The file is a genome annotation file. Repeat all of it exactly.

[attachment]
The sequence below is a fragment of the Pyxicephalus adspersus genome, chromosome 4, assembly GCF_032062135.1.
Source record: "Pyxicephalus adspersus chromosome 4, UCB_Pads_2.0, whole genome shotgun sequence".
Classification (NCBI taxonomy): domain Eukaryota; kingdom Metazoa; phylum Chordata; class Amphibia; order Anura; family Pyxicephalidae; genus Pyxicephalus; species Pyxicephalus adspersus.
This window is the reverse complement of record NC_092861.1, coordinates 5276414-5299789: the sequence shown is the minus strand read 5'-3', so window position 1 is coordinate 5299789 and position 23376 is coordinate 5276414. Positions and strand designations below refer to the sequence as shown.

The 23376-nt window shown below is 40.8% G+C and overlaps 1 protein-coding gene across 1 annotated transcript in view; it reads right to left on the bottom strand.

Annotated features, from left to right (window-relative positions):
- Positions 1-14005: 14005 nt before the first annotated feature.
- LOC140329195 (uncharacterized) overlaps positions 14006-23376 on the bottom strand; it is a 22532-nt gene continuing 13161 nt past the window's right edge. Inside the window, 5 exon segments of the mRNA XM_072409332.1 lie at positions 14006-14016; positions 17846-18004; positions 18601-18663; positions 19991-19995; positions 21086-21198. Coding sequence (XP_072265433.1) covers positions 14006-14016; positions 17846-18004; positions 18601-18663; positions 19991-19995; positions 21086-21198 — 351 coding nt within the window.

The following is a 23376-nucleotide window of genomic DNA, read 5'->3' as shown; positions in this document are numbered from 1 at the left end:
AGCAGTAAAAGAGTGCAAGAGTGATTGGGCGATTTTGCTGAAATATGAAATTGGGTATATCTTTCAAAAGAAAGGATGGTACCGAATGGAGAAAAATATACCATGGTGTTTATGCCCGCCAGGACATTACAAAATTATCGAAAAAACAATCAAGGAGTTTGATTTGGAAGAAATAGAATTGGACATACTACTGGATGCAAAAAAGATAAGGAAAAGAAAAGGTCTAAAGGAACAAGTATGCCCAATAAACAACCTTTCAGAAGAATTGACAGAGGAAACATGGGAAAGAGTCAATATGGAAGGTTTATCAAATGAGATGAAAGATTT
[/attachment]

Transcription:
The sequence below is a fragment of the Pyxicephalus adspersus genome, chromosome 4, assembly GCF_032062135.1.
Source record: "Pyxicephalus adspersus chromosome 4, UCB_Pads_2.0, whole genome shotgun sequence".
Classification (NCBI taxonomy): domain Eukaryota; kingdom Metazoa; phylum Chordata; class Amphibia; order Anura; family Pyxicephalidae; genus Pyxicephalus; species Pyxicephalus adspersus.
This window is the reverse complement of record NC_092861.1, coordinates 5276414-5299789: the sequence shown is the minus strand read 5'-3', so window position 1 is coordinate 5299789 and position 23376 is coordinate 5276414. Positions and strand designations below refer to the sequence as shown.

The 23376-nt window shown below is 40.8% G+C and overlaps 1 protein-coding gene across 1 annotated transcript in view; it reads right to left on the bottom strand.

Annotated features, from left to right (window-relative positions):
- Positions 1-14005: 14005 nt before the first annotated feature.
- LOC140329195 (uncharacterized) overlaps positions 14006-23376 on the bottom strand; it is a 22532-nt gene continuing 13161 nt past the window's right edge. Inside the window, 5 exon segments of the mRNA XM_072409332.1 lie at positions 14006-14016; positions 17846-18004; positions 18601-18663; positions 19991-19995; positions 21086-21198. Coding sequence (XP_072265433.1) covers positions 14006-14016; positions 17846-18004; positions 18601-18663; positions 19991-19995; positions 21086-21198 — 351 coding nt within the window.

The following is a 23376-nucleotide window of genomic DNA, read 5'->3' as shown; positions in this document are numbered from 1 at the left end:
AGCAGTAAAAGAGTGCAAGAGTGATTGGGCGATTTTGCTGAAATATGAAATTGGGTATATCTTTCAAAAGAAAGGATGGTACCGAATGGAGAAAAATATACCATGGTGTTTATGCCCGCCAGGACATTACAAAATTATCGAAAAAACAATCAAGGAGTTTGATTTGGAAGAAATAGAATTGGACATACTACTGGATGCAAAAAAGATAAGGAAAAGAAAAGGTCTAAAGGAACAAGTATGCCCAATAAACAACCTTTCAGAAGAATTGACAGAGGAAACATGGGAAAGAGTCAATATGGAAGGTTTATCAAATGAGATGAAAGATTT